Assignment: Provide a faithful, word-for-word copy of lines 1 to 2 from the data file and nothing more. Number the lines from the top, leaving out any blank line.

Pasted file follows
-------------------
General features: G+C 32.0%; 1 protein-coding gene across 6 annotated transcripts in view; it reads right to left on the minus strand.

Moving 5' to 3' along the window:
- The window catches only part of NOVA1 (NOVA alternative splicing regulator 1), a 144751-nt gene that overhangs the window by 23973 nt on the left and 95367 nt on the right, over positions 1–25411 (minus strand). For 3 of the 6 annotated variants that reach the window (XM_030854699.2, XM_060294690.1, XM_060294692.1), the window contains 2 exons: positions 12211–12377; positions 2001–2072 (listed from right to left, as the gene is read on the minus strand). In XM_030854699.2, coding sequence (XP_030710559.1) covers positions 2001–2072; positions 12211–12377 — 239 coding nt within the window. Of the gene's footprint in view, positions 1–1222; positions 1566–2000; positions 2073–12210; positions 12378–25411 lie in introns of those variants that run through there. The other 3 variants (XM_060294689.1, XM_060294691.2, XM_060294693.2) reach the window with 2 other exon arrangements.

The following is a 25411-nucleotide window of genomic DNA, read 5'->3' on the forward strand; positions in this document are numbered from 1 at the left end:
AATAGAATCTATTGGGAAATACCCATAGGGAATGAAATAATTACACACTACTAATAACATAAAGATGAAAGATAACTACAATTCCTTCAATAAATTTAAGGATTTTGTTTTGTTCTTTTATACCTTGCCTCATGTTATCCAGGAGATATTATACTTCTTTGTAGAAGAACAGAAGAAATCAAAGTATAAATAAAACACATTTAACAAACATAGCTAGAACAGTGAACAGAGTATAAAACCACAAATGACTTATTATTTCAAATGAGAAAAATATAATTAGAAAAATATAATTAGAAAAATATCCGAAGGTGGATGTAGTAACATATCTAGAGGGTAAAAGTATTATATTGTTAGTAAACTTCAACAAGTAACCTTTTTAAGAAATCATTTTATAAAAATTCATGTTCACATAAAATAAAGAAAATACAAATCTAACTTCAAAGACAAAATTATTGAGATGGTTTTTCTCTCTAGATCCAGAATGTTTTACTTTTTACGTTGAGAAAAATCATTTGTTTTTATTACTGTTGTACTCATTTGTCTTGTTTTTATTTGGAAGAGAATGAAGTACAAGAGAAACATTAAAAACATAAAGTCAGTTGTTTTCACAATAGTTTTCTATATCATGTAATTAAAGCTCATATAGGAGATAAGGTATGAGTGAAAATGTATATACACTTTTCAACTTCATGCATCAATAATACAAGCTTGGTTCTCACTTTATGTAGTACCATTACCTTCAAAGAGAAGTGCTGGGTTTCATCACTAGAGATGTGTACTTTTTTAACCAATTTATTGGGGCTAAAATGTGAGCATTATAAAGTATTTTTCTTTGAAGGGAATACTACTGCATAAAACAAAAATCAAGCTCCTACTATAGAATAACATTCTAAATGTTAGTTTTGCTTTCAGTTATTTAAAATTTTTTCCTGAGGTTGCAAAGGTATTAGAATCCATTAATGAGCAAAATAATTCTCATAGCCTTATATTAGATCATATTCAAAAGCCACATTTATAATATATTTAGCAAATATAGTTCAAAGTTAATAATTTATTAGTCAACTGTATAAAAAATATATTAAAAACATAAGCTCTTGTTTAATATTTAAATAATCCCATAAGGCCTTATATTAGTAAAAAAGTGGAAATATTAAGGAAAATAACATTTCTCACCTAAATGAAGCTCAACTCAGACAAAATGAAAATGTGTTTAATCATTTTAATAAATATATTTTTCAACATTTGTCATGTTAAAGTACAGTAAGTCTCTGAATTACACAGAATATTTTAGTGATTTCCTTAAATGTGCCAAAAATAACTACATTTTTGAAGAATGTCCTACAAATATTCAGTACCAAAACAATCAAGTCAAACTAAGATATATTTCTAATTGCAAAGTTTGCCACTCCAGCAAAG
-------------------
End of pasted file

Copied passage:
General features: G+C 32.0%; 1 protein-coding gene across 6 annotated transcripts in view; it reads right to left on the minus strand.

Moving 5' to 3' along the window: